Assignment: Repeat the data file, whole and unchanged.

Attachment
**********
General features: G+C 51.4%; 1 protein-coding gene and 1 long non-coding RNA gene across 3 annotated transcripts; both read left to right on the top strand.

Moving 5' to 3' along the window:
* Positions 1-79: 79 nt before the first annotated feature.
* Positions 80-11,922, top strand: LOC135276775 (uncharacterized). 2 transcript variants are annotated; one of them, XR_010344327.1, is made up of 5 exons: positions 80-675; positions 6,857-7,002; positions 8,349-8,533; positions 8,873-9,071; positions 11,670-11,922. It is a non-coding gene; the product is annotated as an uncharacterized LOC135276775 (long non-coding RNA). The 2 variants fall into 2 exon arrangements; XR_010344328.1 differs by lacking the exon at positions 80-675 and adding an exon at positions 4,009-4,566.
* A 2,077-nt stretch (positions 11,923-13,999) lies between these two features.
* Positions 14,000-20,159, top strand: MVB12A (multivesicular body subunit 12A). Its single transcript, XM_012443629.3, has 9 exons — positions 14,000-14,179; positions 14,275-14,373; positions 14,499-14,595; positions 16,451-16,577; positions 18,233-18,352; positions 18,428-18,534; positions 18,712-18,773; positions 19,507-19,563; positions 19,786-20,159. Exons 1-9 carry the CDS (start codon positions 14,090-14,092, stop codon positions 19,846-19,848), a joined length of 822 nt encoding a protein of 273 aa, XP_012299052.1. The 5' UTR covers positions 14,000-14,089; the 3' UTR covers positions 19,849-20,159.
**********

General features: G+C 51.4%; 1 protein-coding gene and 1 long non-coding RNA gene across 3 annotated transcripts; both read left to right on the top strand.

Moving 5' to 3' along the window:
* Positions 1-79: 79 nt before the first annotated feature.
* Positions 80-11,922, top strand: LOC135276775 (uncharacterized). 2 transcript variants are annotated; one of them, XR_010344327.1, is made up of 5 exons: positions 80-675; positions 6,857-7,002; positions 8,349-8,533; positions 8,873-9,071; positions 11,670-11,922. It is a non-coding gene; the product is annotated as an uncharacterized LOC135276775 (long non-coding RNA). The 2 variants fall into 2 exon arrangements; XR_010344328.1 differs by lacking the exon at positions 80-675 and adding an exon at positions 4,009-4,566.
* A 2,077-nt stretch (positions 11,923-13,999) lies between these two features.
* Positions 14,000-20,159, top strand: MVB12A (multivesicular body subunit 12A). Its single transcript, XM_012443629.3, has 9 exons — positions 14,000-14,179; positions 14,275-14,373; positions 14,499-14,595; positions 16,451-16,577; positions 18,233-18,352; positions 18,428-18,534; positions 18,712-18,773; positions 19,507-19,563; positions 19,786-20,159. Exons 1-9 carry the CDS (start codon positions 14,090-14,092, stop codon positions 19,846-19,848), a joined length of 822 nt encoding a protein of 273 aa, XP_012299052.1. The 5' UTR covers positions 14,000-14,089; the 3' UTR covers positions 19,849-20,159.